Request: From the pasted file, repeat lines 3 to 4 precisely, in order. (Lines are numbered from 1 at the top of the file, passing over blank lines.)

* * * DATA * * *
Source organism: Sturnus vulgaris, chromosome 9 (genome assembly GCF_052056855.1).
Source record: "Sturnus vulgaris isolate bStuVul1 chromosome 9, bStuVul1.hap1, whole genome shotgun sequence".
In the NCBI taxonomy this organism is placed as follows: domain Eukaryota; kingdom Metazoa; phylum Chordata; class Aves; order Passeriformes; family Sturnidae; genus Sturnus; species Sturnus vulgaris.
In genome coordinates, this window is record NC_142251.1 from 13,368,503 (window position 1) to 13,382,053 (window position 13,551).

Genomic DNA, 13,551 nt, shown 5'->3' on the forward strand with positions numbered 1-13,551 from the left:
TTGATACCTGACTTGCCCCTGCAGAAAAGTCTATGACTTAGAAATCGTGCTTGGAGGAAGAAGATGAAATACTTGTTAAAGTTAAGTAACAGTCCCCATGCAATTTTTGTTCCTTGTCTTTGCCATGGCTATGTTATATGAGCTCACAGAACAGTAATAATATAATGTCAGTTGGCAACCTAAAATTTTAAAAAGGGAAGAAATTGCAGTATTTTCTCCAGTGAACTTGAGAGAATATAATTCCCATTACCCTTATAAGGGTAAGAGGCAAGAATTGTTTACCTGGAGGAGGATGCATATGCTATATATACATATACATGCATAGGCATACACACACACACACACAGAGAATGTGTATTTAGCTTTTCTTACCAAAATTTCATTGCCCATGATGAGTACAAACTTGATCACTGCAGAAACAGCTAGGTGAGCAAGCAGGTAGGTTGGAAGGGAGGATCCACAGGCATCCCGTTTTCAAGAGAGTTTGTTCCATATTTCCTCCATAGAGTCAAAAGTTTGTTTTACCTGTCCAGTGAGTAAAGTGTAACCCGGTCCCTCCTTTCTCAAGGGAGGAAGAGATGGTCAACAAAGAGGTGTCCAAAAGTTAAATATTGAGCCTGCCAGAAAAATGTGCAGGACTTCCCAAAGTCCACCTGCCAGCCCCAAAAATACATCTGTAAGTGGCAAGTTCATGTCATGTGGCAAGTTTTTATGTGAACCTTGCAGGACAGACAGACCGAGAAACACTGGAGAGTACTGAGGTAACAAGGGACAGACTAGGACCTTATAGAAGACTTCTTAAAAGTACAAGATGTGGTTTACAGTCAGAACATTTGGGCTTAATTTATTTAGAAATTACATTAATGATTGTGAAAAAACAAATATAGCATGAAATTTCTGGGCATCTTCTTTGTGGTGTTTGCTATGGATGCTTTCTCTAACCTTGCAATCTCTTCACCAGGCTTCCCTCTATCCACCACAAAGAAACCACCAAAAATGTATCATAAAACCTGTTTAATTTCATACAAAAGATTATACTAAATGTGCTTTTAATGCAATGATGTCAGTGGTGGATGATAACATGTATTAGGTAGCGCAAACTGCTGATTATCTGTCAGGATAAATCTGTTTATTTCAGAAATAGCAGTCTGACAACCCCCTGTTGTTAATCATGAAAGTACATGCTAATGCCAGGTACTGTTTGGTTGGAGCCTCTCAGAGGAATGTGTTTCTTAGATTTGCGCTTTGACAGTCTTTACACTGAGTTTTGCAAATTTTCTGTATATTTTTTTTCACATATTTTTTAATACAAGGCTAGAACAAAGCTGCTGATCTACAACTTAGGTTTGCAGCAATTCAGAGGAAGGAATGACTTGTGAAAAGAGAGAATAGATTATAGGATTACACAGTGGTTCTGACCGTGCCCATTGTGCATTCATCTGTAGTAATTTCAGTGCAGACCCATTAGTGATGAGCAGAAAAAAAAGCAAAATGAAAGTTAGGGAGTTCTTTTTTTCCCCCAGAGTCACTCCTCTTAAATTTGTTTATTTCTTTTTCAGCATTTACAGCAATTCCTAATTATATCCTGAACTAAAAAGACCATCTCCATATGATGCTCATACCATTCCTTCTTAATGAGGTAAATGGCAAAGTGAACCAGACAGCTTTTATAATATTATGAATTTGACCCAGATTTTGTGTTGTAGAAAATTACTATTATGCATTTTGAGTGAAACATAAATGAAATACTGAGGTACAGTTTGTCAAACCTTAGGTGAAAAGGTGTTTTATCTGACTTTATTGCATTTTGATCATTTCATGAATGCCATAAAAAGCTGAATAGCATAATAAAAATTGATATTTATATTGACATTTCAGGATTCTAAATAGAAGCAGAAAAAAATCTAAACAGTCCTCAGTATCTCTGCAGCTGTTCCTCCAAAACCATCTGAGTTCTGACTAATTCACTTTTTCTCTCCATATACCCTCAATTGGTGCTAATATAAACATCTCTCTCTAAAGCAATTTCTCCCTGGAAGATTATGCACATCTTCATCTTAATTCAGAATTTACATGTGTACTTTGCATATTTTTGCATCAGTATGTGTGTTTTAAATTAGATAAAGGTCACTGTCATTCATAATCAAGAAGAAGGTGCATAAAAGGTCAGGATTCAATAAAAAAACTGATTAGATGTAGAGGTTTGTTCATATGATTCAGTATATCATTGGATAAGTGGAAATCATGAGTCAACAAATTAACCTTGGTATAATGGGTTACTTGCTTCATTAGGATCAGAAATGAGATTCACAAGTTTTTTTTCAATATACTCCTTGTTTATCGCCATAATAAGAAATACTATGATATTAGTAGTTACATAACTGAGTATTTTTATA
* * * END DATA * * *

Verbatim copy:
In the NCBI taxonomy this organism is placed as follows: domain Eukaryota; kingdom Metazoa; phylum Chordata; class Aves; order Passeriformes; family Sturnidae; genus Sturnus; species Sturnus vulgaris.
In genome coordinates, this window is record NC_142251.1 from 13,368,503 (window position 1) to 13,382,053 (window position 13,551).